ATE Central continues our "I Am ATE" series, which showcases an ATE PI, staff member, industry partner, or other ATE stakeholder.
We are excited to help spread the word about the wonderful people who are at the core of the ATE community and the innovative work everyone is doing.
Name: Sarah Belknap
Title: Professor of Mathematics
Institution: Westchester Community College
Project/Center Name: HSI ATE Hub 2: Professional Development for Culturally Responsive Technician Education
Tell us about the goals of your project or center.
This faculty development project is guiding educators in translating and applying theory and research on culturally responsive education to implement effective practices that are guided by knowledge, skills, values, and attitudes to improve the diversity of the STEM technical workforce. Cultural responsiveness validates, affirms and acknowledges students’ diverse heritages.What are some of the most valuable partnerships you've engaged in as part of your work?
We work with the Center for Broadening Participation in STEM ant Arizona State University and Florence Darlington Technical College's ATE-funded Mentor Connect project. This team has been invaluable in helping us shape professional development that really works for the average community college instructor. We can take some well researched and high level concepts and translate them into practices that make impacts in the day to day experiences of students in the classroom.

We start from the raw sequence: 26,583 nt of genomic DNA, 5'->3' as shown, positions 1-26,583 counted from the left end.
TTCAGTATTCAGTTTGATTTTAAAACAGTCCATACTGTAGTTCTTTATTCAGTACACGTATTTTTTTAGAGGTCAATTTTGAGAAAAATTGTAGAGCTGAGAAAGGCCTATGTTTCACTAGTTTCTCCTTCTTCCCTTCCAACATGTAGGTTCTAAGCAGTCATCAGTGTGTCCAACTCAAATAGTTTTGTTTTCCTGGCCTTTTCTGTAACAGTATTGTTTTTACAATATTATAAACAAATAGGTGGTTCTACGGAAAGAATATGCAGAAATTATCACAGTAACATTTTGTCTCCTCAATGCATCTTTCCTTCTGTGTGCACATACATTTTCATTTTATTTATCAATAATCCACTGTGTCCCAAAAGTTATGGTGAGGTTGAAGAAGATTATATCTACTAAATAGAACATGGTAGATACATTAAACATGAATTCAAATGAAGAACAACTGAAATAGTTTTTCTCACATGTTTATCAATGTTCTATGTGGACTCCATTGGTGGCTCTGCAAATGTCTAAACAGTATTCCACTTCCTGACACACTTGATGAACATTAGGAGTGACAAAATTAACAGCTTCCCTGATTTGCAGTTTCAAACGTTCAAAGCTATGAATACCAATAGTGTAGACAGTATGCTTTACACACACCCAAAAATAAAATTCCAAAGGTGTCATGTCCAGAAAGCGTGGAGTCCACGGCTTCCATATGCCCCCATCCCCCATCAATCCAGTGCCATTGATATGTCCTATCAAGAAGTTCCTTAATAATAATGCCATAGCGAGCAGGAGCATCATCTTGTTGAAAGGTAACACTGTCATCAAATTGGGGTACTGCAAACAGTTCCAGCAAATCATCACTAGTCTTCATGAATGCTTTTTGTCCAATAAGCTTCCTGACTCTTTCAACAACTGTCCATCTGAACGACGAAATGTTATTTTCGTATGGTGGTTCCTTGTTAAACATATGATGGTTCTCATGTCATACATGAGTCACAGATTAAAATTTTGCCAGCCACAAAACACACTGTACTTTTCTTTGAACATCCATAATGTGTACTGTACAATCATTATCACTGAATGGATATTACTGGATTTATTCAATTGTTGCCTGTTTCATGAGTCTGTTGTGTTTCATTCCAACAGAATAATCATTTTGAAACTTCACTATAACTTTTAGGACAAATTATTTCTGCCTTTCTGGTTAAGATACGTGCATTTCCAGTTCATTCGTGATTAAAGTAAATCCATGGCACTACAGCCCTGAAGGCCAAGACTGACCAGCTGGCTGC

Could you share a bit about how you've collaborated with others?
Our whole project is about engaging instructors and grant professionals in the space to put together what really works. My favorite part is the community of practice we have created at WCC where faculty participants talk about what techniques are working in the class, and develop and share resources.
Do you have a favorite student success stories you’d like to share?
I share with my students that I am a proud community college alum and that I worked full time while attending community college. After sharing this with my students a student stayed after class to ask me how he could possibly balance his demanding work schedule with the rigors of study in an Engineering program. We talked for a long time and I was able to just really validate where he was coming from and how hard it can be. We talked about doing homework on the bus and finding time at work (on lunch breaks and such) to study. He ended up earning an A in my class, and I will have him in the fall in the next course in the sequence.
What changes do you see in the future of your field?
It is a very exciting time to teach mathematics - there are so many tools for bringing applied problems into the classroom. I hope that the future contains more project based learning and inquiry approaches!